The provision of basic education for the children has been a major concern for this country. The progress and prosperity of a nation rests first and foremost upon a literate manpower. Unless the intrinsic potentialities and capabilities of a literate manpower are employed the country can not develop socio-economically A literate people are an economic capital to the entire nation but if they remain unlettered, they become a sheer liability. That is the reason why Mahatma Gandhi considered mass illiteracy as a national shame and advocated for its complete eradication on war footing. So in order to build a better Bangladesh the primary task must be to build its huge human resource base through improving children’s education and literacy skills.
In view of the national importance of literacy, we have given weight age to the development of primary education in our constitution as one of the fundamental principles of state policy (Article 17). It has been stated in the Constitution that the state shall adopt effective measures for the purpose of establishing a uniform, mass-oriented and universal system of education and extending free and compulsory education to all children irrespective of caste, creed and religion to such stage as may be determined by law, relating education to the needs of society and providing properly trained and motivated citizens to serve those needs and removing illiteracy within such time as may be determined by law.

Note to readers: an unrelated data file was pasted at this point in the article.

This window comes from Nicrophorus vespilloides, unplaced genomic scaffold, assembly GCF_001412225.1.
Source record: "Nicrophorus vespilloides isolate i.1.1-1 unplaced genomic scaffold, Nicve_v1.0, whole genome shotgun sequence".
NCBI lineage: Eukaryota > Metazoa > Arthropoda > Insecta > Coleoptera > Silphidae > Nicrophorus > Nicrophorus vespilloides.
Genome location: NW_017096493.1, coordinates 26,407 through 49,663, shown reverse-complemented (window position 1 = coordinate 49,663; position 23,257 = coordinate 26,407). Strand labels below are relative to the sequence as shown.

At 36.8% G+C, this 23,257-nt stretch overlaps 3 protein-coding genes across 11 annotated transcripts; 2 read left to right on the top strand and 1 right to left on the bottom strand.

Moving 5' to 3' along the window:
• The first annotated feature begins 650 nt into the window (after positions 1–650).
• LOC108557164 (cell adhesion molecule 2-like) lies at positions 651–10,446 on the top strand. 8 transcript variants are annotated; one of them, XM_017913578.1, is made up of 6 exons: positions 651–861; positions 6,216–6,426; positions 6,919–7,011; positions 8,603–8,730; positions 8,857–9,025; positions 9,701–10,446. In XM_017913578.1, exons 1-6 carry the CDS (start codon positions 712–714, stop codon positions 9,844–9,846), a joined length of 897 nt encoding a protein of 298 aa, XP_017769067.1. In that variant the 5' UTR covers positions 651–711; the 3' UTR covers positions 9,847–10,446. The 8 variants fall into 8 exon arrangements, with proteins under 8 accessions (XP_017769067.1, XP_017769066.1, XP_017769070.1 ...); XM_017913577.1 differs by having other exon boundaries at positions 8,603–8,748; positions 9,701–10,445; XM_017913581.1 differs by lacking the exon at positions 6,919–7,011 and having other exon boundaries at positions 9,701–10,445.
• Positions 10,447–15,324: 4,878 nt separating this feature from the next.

A parent often gains the impression that the child, over a period of one or more years, seems to be learning nothing. That is the stage when a less motivated parent accepts withdrawal. Scant teacher attention, more reprimands than encouragement, lack of learning material and original recreation and poor physical facilities may be considered as push factors in dropout. On the other hand, if the schooling was good and parents discover that the child is learning to read and pick up interesting things, many of the parents would be prepared to undergo further sacrifices (including work adjustment) to retain him there.